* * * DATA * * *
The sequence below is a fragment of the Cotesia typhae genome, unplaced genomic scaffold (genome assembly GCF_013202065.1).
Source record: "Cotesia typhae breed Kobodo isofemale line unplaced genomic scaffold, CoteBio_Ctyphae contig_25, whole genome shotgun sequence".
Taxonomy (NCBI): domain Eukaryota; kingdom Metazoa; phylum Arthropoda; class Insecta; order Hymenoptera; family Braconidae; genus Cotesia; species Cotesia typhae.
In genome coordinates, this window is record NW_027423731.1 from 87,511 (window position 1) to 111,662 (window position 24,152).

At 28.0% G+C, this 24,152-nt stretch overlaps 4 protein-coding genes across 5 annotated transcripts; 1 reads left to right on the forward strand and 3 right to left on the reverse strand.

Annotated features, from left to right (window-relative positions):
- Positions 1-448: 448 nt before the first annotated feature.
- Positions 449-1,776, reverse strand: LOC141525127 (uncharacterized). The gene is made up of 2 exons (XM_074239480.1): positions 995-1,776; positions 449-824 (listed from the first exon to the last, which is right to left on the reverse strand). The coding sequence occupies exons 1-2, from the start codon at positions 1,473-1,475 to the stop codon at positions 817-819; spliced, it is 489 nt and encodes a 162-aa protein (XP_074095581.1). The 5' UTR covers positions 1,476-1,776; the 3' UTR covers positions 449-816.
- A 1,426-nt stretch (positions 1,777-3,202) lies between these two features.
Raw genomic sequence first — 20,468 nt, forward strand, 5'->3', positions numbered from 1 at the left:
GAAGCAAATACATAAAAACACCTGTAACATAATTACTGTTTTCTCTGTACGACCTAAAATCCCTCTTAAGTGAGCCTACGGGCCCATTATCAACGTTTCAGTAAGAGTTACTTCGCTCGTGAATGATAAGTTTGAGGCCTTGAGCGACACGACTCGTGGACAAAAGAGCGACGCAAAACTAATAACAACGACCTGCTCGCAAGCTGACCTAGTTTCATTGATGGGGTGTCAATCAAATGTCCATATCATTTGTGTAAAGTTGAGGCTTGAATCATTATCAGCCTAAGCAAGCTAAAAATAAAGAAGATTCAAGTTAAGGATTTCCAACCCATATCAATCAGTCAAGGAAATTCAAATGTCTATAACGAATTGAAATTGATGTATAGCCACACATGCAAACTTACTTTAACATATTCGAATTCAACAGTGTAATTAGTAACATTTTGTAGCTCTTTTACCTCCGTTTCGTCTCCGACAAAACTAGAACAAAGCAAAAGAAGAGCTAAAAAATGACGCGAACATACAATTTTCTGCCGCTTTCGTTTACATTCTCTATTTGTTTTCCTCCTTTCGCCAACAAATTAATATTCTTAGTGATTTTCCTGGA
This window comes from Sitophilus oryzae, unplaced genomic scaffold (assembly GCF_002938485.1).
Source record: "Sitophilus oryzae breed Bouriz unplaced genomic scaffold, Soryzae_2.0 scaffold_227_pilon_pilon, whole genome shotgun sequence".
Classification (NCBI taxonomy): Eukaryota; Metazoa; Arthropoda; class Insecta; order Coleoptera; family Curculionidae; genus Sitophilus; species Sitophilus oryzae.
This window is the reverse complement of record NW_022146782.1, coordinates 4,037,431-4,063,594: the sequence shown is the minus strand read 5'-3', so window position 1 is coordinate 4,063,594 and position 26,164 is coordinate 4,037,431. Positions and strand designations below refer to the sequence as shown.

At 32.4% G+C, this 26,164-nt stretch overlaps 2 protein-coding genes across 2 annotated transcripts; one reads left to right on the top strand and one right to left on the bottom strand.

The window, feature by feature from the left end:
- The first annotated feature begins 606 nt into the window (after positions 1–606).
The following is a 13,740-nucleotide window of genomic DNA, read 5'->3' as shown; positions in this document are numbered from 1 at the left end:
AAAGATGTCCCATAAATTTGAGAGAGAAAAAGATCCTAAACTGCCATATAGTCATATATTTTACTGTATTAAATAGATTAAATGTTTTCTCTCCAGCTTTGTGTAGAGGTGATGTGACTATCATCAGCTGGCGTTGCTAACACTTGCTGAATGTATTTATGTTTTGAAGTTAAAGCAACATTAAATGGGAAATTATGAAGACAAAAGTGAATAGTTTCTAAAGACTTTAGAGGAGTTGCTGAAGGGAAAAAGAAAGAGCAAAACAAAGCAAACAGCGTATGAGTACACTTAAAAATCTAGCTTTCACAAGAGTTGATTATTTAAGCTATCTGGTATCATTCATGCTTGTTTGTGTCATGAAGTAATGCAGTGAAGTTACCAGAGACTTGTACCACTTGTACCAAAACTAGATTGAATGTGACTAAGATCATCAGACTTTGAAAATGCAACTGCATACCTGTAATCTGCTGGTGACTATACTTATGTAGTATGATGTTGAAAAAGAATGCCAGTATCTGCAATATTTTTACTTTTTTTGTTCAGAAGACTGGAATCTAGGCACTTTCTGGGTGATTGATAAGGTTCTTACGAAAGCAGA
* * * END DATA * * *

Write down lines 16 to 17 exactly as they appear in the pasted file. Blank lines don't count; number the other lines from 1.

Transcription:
At 32.4% G+C, this 26,164-nt stretch overlaps 2 protein-coding genes across 2 annotated transcripts; one reads left to right on the top strand and one right to left on the bottom strand.

The window, feature by feature from the left end: